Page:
tries to To solve this heated debate, a group of researchers studied 380 bones belonging to 250 animals, some living, some extinct, including marine reptiles and flying reptiles, as well as mammals, lizards, crocodiles and birds.
There are certain laws that apply to any living creature on the planet. One of those laws has to do with density and the ability to sink in water, Matteo Fabri, a postdoctoral researcher at Chicago’s Field Museum, said in a press release. He was the lead author of the study, which was published Wednesday in the journal Nature.
The study said that bone density can be used as evidence of adaptation to life in water, even aquatic animals that were not clearly formed for an aquatic lifestyle, such as hippopotamuses, have very dense bones.
Researchers have found that spinosaurs, a family of predatory dinosaurs that could reach a height of 15 meters (49 feet) In length (greater than T. rex): It had dense bones, indicating that it adapted to life in water. They said none of the other 39 dinosaurs the research team examined as part of the study were likely to be comfortable in the water.
Spinosaurus’ relationship with water
Within the Spinosaurus family, they concluded that Spinosaurus, which has a sail on its spine, and its relative Baryonyx, had a higher bone density and could swim and fish underwater, somewhat like a crocodile or a hippopotamus. Sucomimus, another dinosaur closely related to it, had lighter bones which made swimming more difficult. The study found that it likely lived in water and ate fish, as indicated by its crocodile-like nose and conical teeth, but judging by its bone density, it wasn’t actually swimming.
Spinosaurus’ gills It is not configured at all as is. in animals such as hippos and crocodiles that spend most of their time submerged in water; Instead, it reattaches itself to the skull as in herons and other foraging animals by dipping their noses in water to feed,” said Holz, who was not involved in the study.
“The new evidence is consistent with his ability to dive, at least for a while. But as we showed in last year’s article, he couldn’t be a really fast swimmer with that huge sail, at least not in the water.”
Jason Ball, associate professor at Drexel University and director of fossil preparation at the Bighorn Basin Paleontological Institute, said he would have liked to see more Spinosaurus specimens included in the study.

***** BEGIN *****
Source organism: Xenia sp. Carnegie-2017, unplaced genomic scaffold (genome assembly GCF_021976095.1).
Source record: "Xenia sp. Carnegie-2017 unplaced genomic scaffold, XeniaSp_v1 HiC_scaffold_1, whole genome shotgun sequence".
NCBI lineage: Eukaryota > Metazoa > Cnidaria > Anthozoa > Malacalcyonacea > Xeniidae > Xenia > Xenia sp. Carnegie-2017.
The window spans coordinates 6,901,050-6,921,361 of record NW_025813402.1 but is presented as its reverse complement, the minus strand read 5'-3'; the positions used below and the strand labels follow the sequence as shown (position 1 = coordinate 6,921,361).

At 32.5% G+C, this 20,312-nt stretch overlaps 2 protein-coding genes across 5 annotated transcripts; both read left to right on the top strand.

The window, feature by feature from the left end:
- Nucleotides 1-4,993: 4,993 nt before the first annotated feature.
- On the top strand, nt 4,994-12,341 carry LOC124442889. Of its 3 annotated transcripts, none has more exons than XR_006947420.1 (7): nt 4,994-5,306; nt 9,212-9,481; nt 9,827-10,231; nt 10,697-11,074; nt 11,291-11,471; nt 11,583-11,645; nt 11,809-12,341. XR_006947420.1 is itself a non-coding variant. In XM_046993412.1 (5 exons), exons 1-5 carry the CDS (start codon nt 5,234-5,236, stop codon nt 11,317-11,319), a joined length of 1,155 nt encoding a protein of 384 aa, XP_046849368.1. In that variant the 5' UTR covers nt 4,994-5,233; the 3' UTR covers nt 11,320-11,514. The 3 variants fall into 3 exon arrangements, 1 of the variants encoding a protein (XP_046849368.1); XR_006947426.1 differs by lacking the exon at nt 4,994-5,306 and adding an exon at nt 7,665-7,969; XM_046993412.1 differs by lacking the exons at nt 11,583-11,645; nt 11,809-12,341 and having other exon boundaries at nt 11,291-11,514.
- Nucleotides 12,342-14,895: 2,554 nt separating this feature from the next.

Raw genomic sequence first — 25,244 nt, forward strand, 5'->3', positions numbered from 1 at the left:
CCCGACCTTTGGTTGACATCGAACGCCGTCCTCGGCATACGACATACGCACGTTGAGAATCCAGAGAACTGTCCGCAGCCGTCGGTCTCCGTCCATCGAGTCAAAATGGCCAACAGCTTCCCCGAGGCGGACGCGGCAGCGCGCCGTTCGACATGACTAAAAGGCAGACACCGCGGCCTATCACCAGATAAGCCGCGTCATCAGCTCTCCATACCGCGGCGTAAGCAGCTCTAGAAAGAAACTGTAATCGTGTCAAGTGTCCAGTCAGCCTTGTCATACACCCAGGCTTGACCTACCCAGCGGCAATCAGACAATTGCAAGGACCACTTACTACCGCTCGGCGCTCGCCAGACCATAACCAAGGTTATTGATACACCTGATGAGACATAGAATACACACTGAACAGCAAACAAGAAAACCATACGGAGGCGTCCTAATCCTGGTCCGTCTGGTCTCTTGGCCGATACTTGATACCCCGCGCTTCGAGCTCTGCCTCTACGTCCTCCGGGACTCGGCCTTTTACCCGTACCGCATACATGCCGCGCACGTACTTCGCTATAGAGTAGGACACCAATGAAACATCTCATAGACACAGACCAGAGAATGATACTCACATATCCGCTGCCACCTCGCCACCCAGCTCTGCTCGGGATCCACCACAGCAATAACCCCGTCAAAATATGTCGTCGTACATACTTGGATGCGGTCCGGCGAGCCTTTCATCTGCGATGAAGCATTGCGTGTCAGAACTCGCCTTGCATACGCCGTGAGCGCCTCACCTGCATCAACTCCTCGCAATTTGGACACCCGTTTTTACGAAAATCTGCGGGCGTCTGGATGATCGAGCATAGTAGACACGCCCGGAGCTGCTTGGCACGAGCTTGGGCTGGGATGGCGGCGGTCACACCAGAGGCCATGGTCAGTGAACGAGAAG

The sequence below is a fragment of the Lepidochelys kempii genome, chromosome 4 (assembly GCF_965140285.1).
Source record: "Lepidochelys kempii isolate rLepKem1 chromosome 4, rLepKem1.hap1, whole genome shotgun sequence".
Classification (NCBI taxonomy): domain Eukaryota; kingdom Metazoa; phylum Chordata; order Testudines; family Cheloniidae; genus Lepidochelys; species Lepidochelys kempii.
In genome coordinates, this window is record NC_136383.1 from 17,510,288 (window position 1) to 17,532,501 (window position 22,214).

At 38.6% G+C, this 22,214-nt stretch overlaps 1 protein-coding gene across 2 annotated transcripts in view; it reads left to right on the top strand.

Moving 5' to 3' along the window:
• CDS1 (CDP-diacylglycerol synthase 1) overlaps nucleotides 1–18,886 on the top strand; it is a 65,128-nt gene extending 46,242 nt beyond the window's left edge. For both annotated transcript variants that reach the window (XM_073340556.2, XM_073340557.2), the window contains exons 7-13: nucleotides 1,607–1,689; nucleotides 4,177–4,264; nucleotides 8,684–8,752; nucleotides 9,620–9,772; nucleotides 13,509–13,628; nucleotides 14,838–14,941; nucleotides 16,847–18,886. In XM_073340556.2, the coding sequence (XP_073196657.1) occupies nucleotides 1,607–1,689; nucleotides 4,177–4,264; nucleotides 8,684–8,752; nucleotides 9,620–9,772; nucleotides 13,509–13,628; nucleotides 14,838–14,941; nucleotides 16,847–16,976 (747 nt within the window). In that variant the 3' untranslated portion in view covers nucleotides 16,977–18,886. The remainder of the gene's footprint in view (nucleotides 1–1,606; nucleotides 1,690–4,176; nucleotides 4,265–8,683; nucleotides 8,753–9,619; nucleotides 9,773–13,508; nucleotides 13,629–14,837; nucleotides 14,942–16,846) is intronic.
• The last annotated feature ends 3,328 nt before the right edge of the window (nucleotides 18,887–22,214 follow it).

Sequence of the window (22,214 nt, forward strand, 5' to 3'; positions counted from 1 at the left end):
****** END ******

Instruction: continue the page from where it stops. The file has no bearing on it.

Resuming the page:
“Exotic dinosaurs tend to give an idea of the extremes in dinosaur evolution,” says Paul, who was not involved in the research. And the more specimens there are, the better it is to understand how they became so rare.”
“I think this study is good at keeping things moving, but more work is always needed to get a better picture of life from something so exotic and far in time.”
Researchers, including scholars. From the United States, Europe and Morocco, he first compiled a database of femur and rib parts from a variety of animals to understand whether there is a global association between bone density and behavior.
They cast a wide net. “We have included seals, whales, elephants, mice and hummingbirds. We have dinosaurs of various sizes and extinct marine reptiles like mosasaurs and plesiosaurs. We have animals that weigh several tons and animals that weigh only a few grams. A very large spread,” Fabry said.
They found that animals that dive underwater to find food have almost completely solid bones, while the cross-sections of the bones of land dwellers are cake-like, with hollow centers.
They found that other dinosaurs, such as herbivorous sauropods, also had denser leg bones, but other bones were lighter. This pattern has also been seen in very heavy live wild animals, such as elephants and rhinos, Fabry said.
This research is an example of a big data approach to paleontology that has yielded intriguing insights into how dinosaurs experienced their world, something that is often difficult to verify by studying individual animal fossils.
Studies like this, according to Jingmaye O’Connor, field museum curator and co-author Studying the bone density of hundreds of specimens is the “future of paleontology.”
“It takes a long time to do, but it has allowed scientists to shed light on large patterns, rather than making qualitative observations based on a single fossil.”
However, this type of research has limitations, because a single individual characteristic cannot give a complete picture of the animal’s lifestyle, Holz said.
Each path adds to the overall picture. In this particular case, they presented a fascinating new database of bone density in a variety of animals with different lifestyles. So in the future we can now compare other animals with lifestyles that are not well understood.”
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